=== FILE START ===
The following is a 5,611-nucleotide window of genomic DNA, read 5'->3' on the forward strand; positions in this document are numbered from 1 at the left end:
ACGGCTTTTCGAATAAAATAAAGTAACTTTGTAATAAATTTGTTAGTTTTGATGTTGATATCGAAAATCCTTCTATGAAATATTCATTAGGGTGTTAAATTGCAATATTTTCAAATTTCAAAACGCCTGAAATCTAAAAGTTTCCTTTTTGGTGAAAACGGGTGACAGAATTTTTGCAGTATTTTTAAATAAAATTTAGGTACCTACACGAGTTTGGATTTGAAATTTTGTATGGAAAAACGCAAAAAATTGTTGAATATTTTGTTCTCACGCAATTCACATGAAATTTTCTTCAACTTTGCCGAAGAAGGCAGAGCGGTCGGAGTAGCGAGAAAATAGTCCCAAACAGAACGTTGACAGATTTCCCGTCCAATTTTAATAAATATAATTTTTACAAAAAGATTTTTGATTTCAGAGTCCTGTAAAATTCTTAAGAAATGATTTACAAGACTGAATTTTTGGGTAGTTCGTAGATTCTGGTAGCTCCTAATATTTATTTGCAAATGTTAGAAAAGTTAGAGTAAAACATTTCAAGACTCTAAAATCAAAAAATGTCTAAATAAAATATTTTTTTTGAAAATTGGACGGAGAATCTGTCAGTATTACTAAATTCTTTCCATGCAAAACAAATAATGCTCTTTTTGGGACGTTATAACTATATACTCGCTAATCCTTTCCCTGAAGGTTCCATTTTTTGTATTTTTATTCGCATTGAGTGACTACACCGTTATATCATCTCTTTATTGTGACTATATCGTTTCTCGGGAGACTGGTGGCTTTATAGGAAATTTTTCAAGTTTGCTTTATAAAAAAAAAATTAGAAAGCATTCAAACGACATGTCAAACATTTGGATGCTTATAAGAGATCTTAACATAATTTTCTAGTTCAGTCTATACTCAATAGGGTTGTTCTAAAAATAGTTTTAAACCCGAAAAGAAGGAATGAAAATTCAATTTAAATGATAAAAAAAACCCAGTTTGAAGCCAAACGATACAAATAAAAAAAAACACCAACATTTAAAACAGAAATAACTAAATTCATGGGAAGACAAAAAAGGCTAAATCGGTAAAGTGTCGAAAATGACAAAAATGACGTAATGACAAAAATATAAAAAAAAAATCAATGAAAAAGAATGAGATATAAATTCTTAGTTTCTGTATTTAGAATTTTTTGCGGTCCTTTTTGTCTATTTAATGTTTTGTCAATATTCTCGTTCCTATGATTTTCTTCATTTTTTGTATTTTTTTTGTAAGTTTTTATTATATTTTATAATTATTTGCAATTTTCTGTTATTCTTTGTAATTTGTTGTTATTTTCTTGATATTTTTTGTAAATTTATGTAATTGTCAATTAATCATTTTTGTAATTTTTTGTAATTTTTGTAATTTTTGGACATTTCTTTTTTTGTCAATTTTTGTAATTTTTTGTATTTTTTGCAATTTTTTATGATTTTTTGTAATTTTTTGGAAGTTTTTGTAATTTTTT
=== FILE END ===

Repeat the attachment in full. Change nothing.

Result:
The following is a 5,611-nucleotide window of genomic DNA, read 5'->3' on the forward strand; positions in this document are numbered from 1 at the left end:
ACGGCTTTTCGAATAAAATAAAGTAACTTTGTAATAAATTTGTTAGTTTTGATGTTGATATCGAAAATCCTTCTATGAAATATTCATTAGGGTGTTAAATTGCAATATTTTCAAATTTCAAAACGCCTGAAATCTAAAAGTTTCCTTTTTGGTGAAAACGGGTGACAGAATTTTTGCAGTATTTTTAAATAAAATTTAGGTACCTACACGAGTTTGGATTTGAAATTTTGTATGGAAAAACGCAAAAAATTGTTGAATATTTTGTTCTCACGCAATTCACATGAAATTTTCTTCAACTTTGCCGAAGAAGGCAGAGCGGTCGGAGTAGCGAGAAAATAGTCCCAAACAGAACGTTGACAGATTTCCCGTCCAATTTTAATAAATATAATTTTTACAAAAAGATTTTTGATTTCAGAGTCCTGTAAAATTCTTAAGAAATGATTTACAAGACTGAATTTTTGGGTAGTTCGTAGATTCTGGTAGCTCCTAATATTTATTTGCAAATGTTAGAAAAGTTAGAGTAAAACATTTCAAGACTCTAAAATCAAAAAATGTCTAAATAAAATATTTTTTTTGAAAATTGGACGGAGAATCTGTCAGTATTACTAAATTCTTTCCATGCAAAACAAATAATGCTCTTTTTGGGACGTTATAACTATATACTCGCTAATCCTTTCCCTGAAGGTTCCATTTTTTGTATTTTTATTCGCATTGAGTGACTACACCGTTATATCATCTCTTTATTGTGACTATATCGTTTCTCGGGAGACTGGTGGCTTTATAGGAAATTTTTCAAGTTTGCTTTATAAAAAAAAAATTAGAAAGCATTCAAACGACATGTCAAACATTTGGATGCTTATAAGAGATCTTAACATAATTTTCTAGTTCAGTCTATACTCAATAGGGTTGTTCTAAAAATAGTTTTAAACCCGAAAAGAAGGAATGAAAATTCAATTTAAATGATAAAAAAAACCCAGTTTGAAGCCAAACGATACAAATAAAAAAAAACACCAACATTTAAAACAGAAATAACTAAATTCATGGGAAGACAAAAAAGGCTAAATCGGTAAAGTGTCGAAAATGACAAAAATGACGTAATGACAAAAATATAAAAAAAAAATCAATGAAAAAGAATGAGATATAAATTCTTAGTTTCTGTATTTAGAATTTTTTGCGGTCCTTTTTGTCTATTTAATGTTTTGTCAATATTCTCGTTCCTATGATTTTCTTCATTTTTTGTATTTTTTTTGTAAGTTTTTATTATATTTTATAATTATTTGCAATTTTCTGTTATTCTTTGTAATTTGTTGTTATTTTCTTGATATTTTTTGTAAATTTATGTAATTGTCAATTAATCATTTTTGTAATTTTTTGTAATTTTTGTAATTTTTGGACATTTCTTTTTTTGTCAATTTTTGTAATTTTTTGTATTTTTTGCAATTTTTTATGATTTTTTGTAATTTTTTGGAAGTTTTTGTAATTTTTT